Taoiseach upbeat about Irish future on world stage
IRELAND WILL pay a heavy price for the economic mistakes made in its name, the Taoiseach has insisted during the first day of his US visit.
Paying this price was the only way to ensure Ireland remained a strong player on the world stage and retained the confidence of the international community, he told an audience of more than 300 business people in Chicago yesterday.
In an upbeat assessment for his American audience at the Union League Club, Mr Kenny said rising confidence in Ireland internationally could see its economy “take off” in the event of an improvement in the world economy.
The event at the exclusive Union League Club was attended by mayor of Chicago Rahm Emanuel, US president Barack Obama’s former chief of staff. Mr Obama was in his home city yesterday on a fundraising drive but did not meet Mr Kenny, who is scheduled to visit the White House next Tuesday.
Speaking to reporters, Mr Kenny said the Government was creating structures to avail of the economy’s potential for growth when the global situation starts to “move on”.
Echoing Minister for Finance Michael Noonan’s claim that the economy would go off “like a rocket” should the global situation improve, the Taoiseach said he was very hopeful of following through with decisions to help the economy to grow strongly when the opportunity presented itself.
“Given the sense of rising confidence that there is, and given strong interest continuously expressed by American investors in Ireland, I can see real potential. But there are challenges ahead and a long way to go,” Mr Kenny said yesterday, launching the American campaign for The Gathering, a marketing initiative which aims to get people of Irish ancestry to visit Ireland next year.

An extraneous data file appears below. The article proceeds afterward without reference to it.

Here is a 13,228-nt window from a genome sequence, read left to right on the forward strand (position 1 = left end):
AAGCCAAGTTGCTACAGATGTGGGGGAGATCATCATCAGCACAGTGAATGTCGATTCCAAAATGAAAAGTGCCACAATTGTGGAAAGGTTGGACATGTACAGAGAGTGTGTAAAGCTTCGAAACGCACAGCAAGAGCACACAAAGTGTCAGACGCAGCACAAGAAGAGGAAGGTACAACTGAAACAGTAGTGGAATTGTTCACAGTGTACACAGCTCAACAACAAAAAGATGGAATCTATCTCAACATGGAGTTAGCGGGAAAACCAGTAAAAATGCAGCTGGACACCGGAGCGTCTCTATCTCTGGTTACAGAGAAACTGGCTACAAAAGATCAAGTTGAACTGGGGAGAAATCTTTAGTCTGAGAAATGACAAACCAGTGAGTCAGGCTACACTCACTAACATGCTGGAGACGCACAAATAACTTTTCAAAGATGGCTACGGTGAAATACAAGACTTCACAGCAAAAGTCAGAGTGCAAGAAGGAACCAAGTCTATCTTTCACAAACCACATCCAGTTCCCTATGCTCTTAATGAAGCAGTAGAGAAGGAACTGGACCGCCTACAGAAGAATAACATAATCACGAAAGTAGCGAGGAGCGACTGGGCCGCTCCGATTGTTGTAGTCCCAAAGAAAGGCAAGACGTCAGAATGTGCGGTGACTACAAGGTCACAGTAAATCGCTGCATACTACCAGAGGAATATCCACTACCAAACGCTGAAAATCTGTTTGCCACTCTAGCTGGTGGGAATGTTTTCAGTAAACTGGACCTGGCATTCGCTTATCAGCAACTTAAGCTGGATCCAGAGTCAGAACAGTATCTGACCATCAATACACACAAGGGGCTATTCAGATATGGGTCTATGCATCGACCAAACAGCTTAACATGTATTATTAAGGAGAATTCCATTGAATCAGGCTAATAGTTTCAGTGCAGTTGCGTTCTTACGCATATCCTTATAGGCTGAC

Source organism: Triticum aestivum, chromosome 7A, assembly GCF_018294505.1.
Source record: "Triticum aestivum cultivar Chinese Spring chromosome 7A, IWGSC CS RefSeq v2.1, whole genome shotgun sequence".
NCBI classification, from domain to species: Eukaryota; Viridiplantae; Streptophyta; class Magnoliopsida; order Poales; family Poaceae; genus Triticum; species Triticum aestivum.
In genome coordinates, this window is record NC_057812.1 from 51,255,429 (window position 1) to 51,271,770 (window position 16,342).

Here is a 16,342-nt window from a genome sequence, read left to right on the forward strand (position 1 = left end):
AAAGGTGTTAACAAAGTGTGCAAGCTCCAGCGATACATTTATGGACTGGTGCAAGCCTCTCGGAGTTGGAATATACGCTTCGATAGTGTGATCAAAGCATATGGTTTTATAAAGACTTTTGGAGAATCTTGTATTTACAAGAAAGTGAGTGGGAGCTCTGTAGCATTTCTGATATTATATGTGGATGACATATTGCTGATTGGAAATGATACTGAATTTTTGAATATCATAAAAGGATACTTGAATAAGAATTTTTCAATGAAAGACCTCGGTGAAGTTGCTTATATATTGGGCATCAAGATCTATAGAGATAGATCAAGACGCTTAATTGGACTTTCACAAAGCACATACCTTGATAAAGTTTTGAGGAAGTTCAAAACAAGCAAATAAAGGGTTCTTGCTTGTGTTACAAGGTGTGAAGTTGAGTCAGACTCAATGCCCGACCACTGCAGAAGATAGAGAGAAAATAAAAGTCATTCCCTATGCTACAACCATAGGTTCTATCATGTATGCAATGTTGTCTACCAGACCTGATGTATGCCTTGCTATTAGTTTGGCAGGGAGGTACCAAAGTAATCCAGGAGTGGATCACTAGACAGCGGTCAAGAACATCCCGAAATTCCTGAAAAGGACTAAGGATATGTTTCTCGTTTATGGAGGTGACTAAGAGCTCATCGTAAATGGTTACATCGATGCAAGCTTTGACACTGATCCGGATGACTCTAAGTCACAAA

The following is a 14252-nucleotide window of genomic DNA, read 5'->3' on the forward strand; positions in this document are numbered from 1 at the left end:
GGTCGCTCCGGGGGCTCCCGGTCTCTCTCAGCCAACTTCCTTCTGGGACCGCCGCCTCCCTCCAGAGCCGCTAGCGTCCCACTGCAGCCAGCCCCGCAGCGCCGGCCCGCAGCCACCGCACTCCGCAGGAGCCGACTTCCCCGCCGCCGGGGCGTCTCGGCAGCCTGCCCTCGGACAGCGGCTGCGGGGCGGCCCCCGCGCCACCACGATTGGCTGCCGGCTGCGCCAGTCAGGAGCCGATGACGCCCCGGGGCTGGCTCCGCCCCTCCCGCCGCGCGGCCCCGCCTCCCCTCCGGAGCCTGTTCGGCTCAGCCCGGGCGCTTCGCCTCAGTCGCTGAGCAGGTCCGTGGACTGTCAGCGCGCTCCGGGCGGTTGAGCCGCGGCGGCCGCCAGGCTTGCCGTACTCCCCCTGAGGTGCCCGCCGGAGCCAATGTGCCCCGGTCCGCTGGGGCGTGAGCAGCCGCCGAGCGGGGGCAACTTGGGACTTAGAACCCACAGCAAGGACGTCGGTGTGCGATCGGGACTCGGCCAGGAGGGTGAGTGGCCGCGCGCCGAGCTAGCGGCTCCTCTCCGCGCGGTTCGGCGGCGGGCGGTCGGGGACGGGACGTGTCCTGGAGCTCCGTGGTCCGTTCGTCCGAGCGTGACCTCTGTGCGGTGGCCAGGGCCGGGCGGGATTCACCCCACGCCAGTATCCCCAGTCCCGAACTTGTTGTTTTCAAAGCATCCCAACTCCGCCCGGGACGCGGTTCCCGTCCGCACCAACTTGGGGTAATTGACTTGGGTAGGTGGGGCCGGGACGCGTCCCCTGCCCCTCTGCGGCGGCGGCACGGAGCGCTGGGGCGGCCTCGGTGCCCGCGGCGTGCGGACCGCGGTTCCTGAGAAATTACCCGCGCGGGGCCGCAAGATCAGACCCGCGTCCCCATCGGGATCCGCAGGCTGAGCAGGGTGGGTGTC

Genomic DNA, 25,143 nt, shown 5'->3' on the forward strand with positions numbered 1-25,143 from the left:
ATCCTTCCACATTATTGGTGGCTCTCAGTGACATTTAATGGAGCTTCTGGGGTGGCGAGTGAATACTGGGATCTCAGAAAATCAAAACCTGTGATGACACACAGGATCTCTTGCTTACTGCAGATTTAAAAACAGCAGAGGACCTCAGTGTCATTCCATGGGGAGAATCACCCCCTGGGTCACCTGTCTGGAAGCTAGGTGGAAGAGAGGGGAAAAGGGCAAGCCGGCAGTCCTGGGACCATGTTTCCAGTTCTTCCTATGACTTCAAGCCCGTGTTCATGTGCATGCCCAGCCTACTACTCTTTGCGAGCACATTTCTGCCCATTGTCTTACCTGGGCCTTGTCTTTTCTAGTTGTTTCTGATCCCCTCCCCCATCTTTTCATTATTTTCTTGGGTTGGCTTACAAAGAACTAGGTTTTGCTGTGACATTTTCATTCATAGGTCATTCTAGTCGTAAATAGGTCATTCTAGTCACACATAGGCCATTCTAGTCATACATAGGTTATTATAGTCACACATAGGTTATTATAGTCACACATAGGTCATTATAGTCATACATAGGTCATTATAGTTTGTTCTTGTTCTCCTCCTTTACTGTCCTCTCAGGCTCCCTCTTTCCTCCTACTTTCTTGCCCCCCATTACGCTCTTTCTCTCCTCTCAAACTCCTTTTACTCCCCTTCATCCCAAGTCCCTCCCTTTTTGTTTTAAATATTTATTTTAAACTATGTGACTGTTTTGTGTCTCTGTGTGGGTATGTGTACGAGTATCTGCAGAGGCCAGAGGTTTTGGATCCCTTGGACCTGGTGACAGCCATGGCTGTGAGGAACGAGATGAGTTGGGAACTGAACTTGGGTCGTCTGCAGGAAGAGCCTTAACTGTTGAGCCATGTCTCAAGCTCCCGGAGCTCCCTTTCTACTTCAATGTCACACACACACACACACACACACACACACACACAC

He hinted that Croke Park could be the venue for a big American football game next year. Some 25,000 people are expected to travel from the US in September for a game between the Notre Dame “Fighting Irish” and Navy in the Aviva stadium. Now Mr Kenny says he has been in discussions with Dan Rooney, former US ambassador to Ireland and the owner of the Pittsburgh Steelers, about Ireland hosting “an even bigger spectacle” in Croke Park.
“I can’t say for certain that it will happen but I would encourage it very strongly,” he said.
On Ireland’s attempt to renegotiate the deal on Anglo promissory notes, Mr Kenny said he had not imposed any “timeline” on the talks. With Ireland due to pay €3.1 billion under the deal by the end of this month, there have been hopes that this payment might be postponed pending the outcome of talks on overall restructuring of the arrangement.
Although EU commissioner Olli Rehn appeared to squash any such hopes, Minister for Finance Michael Noonan has suggested that a deal could still be struck.
However, Mr Kenny said he hadn’t raised any expectations in relation to the discussions, which were very technical and complex.
Asked about calls by two of his backbenchers for the planning tribunal to publish its report without further delay, the Taoiseach said chairman Judge Alan Mahon was “entirely in charge of his own remit”.
“It is up to the judge to inform the Government when he is ready to publish his report,” he said. However, he didn’t want tribunals to “run on interminably”.
Questioned about the non-attendance of the archbishop of Chicago, Cardinal Francis George, at last night’s dinner of the Irish Fellowship Club in honour of the Taoiseach, Mr Kenny said this was the cardinal’s own decision and he had no comment on it.
Cardinal George’s decision not to attend has been interpreted in some quarters as a snub over the Taoiseach’s stance on clerical sexual abuse issues, but the cardinal has said he had a prior engagement.